'We greeted in the usual manner, and at that moment I asked him if we can safely enter the Long Beach Harbor. * * *


'So, he said, 'We can enter.' As usual he had been entering the ship in the same manner, when he came before, there was no different manner in which he came in, but this time he had slung on his shoulder a Walkie-talkie, a Motorola walkie-talkie and he told me * * * 'Yes, we can with this."


The district court found that the pilot assumed the conn of the ship, thereafter gave all course and engine orders and was in charge of the navigation and movement of the ship until it grounded on the Long Beach breakwater some fifteen minutes later.


When the pilot first came aboard, he was in contact with the radar station on shore by means of his walkie-talkie radio. However, shortly thereafter, for some unascertained reason, the walkie-talkie set became inoperative and remained so until after the ship struck the breakwater. The pilot testified that he tried repeatedly to make contact with the pilot station on shore but that he did not get any answer. The evidence conflicts as to whether the pilot gave this information to the master of the ship. The district court, however, found that this interruption was known to the appellants, but was not known to the master of the ship. The pilot testified that when he boarded the ship there was very limited visibility and that he did not give any instructions to the captain of the pilot boat to stand by. The pilot had experienced walkie-talkie transmission failures 'two or three times' previously and had been informed by other Long Beach pilots that they had had trouble also. There was evidence that all of the Long Beach pilots had been instructed in the use of the radar equipment with reference to the problems that might be encountered. Certain operating instructions had been prepared, including Rule 12, which reads as follows:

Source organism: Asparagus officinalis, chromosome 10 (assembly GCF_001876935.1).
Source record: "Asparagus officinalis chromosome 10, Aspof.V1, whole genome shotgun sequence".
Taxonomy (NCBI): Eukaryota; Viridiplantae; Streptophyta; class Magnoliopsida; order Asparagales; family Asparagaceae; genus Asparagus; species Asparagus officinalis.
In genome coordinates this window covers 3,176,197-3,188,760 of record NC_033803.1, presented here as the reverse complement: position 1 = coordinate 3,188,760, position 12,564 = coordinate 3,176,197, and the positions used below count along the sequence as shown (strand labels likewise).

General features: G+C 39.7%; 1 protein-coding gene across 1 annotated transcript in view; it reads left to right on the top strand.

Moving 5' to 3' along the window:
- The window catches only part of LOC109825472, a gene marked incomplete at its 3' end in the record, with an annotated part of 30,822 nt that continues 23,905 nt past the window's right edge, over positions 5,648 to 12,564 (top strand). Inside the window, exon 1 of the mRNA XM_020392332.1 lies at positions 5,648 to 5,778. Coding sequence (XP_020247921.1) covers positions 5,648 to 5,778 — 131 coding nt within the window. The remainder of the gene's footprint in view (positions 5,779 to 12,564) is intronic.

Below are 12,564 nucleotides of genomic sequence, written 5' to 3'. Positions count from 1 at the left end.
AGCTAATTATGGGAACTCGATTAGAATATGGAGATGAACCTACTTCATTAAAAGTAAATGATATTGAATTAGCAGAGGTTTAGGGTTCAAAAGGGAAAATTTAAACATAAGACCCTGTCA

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'If there should be any interruption of communication with the station at any time during operations, the boat or vessel he is aboard is to be stopped until contact has been resumed.'


Ougland did not act in accordance with this instruction.


When the pilot assumed the conn of the vessel he neither asked for nor received a fix on the vessel's position from the shore-based radar operator, the ship's radar, nor any other source. He did contact the shore-based radar station and obtain two bearings from the ship to the breakwater entrance, 320 degrees to the lighthouse on the end of the breakwater on the west side of the entrance and 330 degrees to the center of the entrance. At the time these bearings were obtained the ship had a heading of 40 degrees true. At this time, however, the pilot had not seen the entrance buoy which is located exactly one mile due south from the middle of the entrance and had not obtained exact information as to the position of the ship. There was a conflict of testimony between the pilot and the helmsman as to what course was followed. According to the pilot, he first gave a course of 320 degrees and later gave a course of 330 degrees. According to the helmsman, he was given a course of 325 degrees which he acknowledged to the pilot.


The vessel proceeded through the patchy fog at a speed of two to three knots.


There was a radar device on the bridge which was accessible to both the master and the pilot. The pilot admitted that he did not direct the master to plot the course or position of the ship or to provide him with any particular information, but there is a conflict in the testimony as to just what did occur concerning the radar. The master testified that he looked casually at the radar on more than one occasion, but that only once did he stay long enough to get any useful information. The pilot testified that on two or three occasions he said to the master, 'How does she look,' to which the master replied, 'She looks fine.' The pilot said that he himself looked at the radar on two or three occasions, only to observe that it was working properly, but that he did not stay long enough to observe any detail.